'Pawternity Leave' Among Dictionary.com's New Words

Dictionary.com added nearly twice as many new words as Merriam-Webster in 2022
By Mike L. Ford,  Newser Staff
Posted Oct 4, 2022 1:51 PM CDT
'Pawternity Leave' Among Dictionary.com's New Words
   (Getty - Manel Subirats)

It’s new-word season in the dictionary world. First, as every dictionary editor likes to point out, dictionaries do not invent words, they merely document them. As staffers at Dictionary.com put it, "a word doesn’t become a 'real word' when we add it to the dictionary … we add a word to the dictionary because it is a real word used by real people in the real world." This year, the Random House Dictionary (the source for Dictionary.com) added 620 new entries, plus 700 new definitions for existing entries and 3,100 revised definitions. New entries include churn rate, the percentage of employees that cycle through a company, and pawternity leave, which is when people take leave from work to welcome a new pet into their home.

There are also several entries related to gender-neutrality and sexuality, such as bachelorx party (where all revelers are welcome) and demisexual (someone attracted only to people with whom they have an existing emotional bond). Other nods to diversity and inclusion include lavender ceiling—the upper limit of professional advancement imposed on LGBTQ+ people—and stimming, the repetition of physical movements or articulated noises exhibited by people, especially young children and those with autism spectrum disorders.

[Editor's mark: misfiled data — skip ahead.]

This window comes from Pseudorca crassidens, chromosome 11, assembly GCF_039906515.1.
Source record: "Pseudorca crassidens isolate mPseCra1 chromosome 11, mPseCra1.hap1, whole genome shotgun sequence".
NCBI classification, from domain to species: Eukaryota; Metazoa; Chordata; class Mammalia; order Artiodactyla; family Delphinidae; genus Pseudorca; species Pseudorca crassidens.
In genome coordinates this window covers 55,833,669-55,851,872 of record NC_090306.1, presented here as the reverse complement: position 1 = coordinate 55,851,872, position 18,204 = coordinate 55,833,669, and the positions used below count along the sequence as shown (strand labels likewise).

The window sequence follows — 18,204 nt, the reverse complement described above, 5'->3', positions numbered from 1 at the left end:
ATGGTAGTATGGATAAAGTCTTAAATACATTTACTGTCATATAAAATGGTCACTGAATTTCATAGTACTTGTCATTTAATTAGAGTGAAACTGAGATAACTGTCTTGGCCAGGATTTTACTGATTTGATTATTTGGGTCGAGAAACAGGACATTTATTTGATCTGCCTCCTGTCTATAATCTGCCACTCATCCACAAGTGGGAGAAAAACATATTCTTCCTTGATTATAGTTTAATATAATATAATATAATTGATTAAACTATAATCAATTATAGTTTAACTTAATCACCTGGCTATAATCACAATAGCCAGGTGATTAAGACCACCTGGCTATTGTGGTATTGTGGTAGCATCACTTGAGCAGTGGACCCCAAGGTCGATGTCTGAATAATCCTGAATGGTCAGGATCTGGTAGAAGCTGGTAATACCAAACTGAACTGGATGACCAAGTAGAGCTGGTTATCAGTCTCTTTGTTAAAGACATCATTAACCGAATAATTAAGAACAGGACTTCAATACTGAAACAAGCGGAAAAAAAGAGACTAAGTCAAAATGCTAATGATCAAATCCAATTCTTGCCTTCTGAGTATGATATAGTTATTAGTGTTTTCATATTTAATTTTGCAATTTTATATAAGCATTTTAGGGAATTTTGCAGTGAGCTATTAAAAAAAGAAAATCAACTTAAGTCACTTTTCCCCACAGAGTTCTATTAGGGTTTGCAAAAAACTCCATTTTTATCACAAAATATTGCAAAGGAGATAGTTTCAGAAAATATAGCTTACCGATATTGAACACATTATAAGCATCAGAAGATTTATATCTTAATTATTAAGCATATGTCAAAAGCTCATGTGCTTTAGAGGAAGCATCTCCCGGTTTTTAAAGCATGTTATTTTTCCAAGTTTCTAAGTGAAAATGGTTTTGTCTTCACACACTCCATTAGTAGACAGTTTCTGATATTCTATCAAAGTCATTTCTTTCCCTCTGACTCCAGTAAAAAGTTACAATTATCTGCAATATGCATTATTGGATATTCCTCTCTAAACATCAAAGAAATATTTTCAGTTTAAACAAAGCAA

Merriam-Webster Dictionary announced its 370 new words last month, including yeet (to express surprise or approval), metaverse, and atmospheric river. Across the pond, Oxford English Dictionary added a number of football terms, per STV News, including squeaky bum time, the sound of someone shifting restlessly on plastic seating during tense closing stages of a contest. In other dictionary news, Oxford is teaming up with Harvard’s Henry Louis Gates, Jr., to develop the Oxford Dictionary of African-American English, scheduled for publication in 2025. (More Dictionary.com stories.)

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